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Use of saltcedar vegetation by landbirds migrating through the Bosque Del Apache National Wildlife RefugeAuthor(s): Jeffrey F. Kelly; Deborah M. Finch
Source: In: Finch, Deborah M.; Whitney, Jeffrey C.; Kelly, Jeffrey, F.; Loftin, Samuel R. Rio Grande ecosystems: linking land, water, and people: Toward a sustainable future for the Middle Rio Grande Basin. 1998 June 2-5; Albuquerque, NM. Proc. RMRS-P-7. Ogden, UT: U.S. Department of Agriculture, Forest Service, Rocky Mountain Research Station. p. 222-230.
Publication Series: Proceedings (P)
Station: Rocky Mountain Research Station
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DescriptionWe compared diversity, abundance and energetic condition of migrant landbirds captured in four different vegetation types in the Bosque del Apache National Wildlife Refuge. We found lower species diversity among migrants caught in exotic saltcedar vegetation than in native willow or cottonwood. In general, Migrants were most abundant in agricultural edge and least abundant in cottonwood. There were no consistent patterns in energetic condition of common species among vegetation types. Ninety percent of statistical tests for variation in mass and fat score among vegetation types showed no significant difference. The few significant tests indicated that (1) Chipping Sparrows caught in saltcedar tended to be in poorer energetic condition than those caught in other vegetative types; (2) Ruby-crowned Kinglets captured in saltcedar tended to be in better energetic condition than those in other vegetative types; (3) The relationship between energetic condition of Wilson's Warbler's and vegetation type varied with year and season. The mixed evidence we report on the effects of exotic saltcedar on migrant birds parallels the existing literature on this topic. It is important to consider the configuration of vegetation types on the landscape when evaluating the effects of saltcedar on migrant birds.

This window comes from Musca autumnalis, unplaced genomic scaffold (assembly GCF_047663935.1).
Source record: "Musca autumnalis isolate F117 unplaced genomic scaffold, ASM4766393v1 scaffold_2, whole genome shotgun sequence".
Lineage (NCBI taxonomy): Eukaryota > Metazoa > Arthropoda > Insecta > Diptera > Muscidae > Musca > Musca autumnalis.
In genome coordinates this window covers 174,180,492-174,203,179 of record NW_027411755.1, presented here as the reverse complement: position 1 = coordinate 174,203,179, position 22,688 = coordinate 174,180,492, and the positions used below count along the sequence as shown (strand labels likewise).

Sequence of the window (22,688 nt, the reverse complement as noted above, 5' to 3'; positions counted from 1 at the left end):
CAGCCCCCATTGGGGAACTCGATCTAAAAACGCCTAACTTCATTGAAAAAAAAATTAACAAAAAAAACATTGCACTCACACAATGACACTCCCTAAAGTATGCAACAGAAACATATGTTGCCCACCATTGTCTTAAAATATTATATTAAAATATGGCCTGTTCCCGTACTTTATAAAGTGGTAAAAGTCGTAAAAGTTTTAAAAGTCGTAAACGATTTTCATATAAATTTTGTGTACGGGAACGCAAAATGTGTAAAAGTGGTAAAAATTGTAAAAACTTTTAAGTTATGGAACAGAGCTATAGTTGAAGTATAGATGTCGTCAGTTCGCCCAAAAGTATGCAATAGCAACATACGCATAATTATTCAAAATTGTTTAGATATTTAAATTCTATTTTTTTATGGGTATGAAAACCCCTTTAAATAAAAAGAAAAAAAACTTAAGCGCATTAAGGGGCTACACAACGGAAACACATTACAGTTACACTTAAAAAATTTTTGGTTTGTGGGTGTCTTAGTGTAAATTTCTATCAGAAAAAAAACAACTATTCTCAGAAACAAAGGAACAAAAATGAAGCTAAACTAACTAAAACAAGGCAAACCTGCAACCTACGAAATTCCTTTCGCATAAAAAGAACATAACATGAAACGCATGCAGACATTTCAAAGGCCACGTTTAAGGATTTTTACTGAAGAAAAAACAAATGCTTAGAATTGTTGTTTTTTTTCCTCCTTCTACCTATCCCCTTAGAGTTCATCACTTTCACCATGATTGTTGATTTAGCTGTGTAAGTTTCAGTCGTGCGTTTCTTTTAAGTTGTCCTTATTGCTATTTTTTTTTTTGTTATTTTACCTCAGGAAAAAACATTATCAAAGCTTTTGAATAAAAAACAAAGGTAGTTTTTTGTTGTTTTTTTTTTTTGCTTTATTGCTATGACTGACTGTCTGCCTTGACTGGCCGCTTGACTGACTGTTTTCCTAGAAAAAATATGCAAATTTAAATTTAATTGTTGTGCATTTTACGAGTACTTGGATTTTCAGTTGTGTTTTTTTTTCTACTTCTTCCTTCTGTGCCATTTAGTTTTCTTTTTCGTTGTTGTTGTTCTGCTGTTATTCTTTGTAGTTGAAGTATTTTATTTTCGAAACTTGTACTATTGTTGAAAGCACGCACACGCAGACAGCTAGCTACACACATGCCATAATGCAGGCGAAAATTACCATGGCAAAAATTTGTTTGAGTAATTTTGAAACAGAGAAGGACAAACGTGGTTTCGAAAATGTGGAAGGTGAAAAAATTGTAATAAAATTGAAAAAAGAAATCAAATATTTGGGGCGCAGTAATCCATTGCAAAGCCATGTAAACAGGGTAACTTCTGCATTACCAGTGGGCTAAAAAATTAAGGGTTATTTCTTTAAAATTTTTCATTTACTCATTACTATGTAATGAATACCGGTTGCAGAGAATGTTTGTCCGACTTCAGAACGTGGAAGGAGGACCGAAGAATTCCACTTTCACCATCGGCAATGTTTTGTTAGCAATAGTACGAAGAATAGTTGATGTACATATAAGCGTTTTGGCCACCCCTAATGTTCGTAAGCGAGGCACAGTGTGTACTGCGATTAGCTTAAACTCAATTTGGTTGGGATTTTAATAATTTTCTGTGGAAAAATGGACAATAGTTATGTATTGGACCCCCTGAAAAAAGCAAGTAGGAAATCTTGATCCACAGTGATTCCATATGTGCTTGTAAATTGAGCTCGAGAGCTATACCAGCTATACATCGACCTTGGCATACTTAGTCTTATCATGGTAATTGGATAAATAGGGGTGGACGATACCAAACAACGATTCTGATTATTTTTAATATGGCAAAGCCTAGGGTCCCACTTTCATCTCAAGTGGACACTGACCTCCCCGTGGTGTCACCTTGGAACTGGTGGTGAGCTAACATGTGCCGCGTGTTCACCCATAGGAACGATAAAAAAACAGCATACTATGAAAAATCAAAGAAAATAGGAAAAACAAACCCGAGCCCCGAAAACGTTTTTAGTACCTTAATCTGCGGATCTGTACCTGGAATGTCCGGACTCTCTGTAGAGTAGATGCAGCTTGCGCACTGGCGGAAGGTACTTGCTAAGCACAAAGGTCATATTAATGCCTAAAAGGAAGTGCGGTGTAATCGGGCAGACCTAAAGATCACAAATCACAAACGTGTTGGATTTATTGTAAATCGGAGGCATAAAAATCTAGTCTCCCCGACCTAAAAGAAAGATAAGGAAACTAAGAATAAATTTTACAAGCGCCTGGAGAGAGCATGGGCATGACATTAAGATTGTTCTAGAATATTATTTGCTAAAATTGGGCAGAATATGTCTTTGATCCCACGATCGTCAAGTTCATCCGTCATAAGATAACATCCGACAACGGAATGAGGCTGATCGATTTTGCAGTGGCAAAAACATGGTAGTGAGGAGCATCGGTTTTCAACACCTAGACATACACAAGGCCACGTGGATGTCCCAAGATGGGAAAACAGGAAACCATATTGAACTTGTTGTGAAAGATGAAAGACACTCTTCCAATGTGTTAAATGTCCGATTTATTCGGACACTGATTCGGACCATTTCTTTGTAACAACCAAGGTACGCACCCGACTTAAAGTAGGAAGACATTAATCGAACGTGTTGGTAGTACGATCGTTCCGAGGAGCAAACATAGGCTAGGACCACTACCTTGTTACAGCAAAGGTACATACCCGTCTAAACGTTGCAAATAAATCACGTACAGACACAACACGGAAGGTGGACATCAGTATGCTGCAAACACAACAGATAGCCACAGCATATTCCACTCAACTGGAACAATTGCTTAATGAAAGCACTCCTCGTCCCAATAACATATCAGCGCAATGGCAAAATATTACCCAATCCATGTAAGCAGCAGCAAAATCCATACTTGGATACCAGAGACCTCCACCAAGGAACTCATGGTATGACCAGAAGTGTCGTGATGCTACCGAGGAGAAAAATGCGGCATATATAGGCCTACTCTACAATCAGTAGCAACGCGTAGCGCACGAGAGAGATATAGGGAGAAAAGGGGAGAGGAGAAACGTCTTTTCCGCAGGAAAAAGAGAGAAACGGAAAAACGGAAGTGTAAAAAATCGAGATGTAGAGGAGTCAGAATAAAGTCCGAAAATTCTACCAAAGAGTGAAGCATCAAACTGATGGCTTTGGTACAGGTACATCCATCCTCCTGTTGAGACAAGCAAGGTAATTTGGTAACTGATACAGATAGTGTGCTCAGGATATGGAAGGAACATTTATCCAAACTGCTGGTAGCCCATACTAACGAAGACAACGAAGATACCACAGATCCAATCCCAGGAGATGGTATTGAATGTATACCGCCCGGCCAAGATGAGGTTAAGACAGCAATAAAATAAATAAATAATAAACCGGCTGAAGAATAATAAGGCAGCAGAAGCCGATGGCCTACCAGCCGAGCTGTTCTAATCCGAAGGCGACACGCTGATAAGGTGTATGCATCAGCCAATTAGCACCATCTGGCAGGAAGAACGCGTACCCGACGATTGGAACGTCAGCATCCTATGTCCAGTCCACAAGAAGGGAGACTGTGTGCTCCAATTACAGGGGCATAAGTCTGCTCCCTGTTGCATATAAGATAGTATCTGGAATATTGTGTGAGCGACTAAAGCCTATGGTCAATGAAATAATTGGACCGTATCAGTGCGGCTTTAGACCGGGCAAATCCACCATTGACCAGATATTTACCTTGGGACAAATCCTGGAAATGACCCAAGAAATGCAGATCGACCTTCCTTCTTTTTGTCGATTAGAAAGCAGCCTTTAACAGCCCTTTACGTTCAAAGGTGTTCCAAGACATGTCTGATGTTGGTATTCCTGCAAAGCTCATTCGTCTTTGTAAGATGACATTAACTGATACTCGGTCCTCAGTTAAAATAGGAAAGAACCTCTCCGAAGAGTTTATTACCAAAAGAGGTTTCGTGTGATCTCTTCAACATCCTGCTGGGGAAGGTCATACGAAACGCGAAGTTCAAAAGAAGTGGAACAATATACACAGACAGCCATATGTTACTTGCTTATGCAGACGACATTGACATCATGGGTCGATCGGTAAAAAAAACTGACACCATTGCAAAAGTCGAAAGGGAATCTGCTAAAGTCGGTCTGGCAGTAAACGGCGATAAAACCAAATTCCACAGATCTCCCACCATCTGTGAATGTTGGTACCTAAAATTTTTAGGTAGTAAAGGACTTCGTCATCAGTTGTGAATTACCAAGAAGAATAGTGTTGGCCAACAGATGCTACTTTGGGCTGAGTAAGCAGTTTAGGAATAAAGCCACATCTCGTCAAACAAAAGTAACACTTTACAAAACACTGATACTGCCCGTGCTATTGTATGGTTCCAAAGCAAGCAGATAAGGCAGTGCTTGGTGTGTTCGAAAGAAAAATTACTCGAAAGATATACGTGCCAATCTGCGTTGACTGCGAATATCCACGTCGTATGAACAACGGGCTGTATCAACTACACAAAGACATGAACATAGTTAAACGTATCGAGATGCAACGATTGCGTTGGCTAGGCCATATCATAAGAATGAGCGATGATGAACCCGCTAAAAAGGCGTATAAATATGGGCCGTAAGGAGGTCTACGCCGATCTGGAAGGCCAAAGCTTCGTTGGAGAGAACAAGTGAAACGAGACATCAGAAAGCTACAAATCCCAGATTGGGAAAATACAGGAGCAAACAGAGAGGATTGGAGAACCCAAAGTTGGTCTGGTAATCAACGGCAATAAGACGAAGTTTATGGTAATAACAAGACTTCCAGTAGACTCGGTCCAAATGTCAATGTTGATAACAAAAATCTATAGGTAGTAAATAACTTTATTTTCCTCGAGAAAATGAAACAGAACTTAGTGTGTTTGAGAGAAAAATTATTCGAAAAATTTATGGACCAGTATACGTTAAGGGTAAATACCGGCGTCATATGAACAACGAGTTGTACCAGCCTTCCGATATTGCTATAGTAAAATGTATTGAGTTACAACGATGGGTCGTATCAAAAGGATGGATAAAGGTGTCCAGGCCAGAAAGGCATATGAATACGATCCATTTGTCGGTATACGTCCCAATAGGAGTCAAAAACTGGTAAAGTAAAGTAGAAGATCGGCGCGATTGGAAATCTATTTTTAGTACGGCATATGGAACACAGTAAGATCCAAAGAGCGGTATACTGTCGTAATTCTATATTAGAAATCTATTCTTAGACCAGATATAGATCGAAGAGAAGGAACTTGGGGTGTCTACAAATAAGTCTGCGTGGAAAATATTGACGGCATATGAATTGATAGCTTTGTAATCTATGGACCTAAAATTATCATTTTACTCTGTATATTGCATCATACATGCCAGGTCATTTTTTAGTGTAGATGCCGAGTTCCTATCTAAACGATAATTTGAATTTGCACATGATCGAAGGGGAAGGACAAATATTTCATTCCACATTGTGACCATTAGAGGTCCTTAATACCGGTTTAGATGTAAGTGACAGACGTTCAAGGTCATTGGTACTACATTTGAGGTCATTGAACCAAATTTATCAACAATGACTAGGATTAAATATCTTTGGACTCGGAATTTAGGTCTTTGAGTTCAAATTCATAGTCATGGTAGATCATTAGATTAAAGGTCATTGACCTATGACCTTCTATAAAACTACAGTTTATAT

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CitationKelly, Jeffrey F.; Finch, Deborah M. 1999. Use of saltcedar vegetation by landbirds migrating through the Bosque Del Apache National Wildlife Refuge. In: Finch, Deborah M.; Whitney, Jeffrey C.; Kelly, Jeffrey, F.; Loftin, Samuel R. Rio Grande ecosystems: linking land, water, and people: Toward a sustainable future for the Middle Rio Grande Basin. 1998 June 2-5; Albuquerque, NM. Proc. RMRS-P-7. Ogden, UT: U.S. Department of Agriculture, Forest Service, Rocky Mountain Research Station. p. 222-230.
KeywordsRio Grande Basin, conservation, watershed, endangered species, sensitive species, restoration
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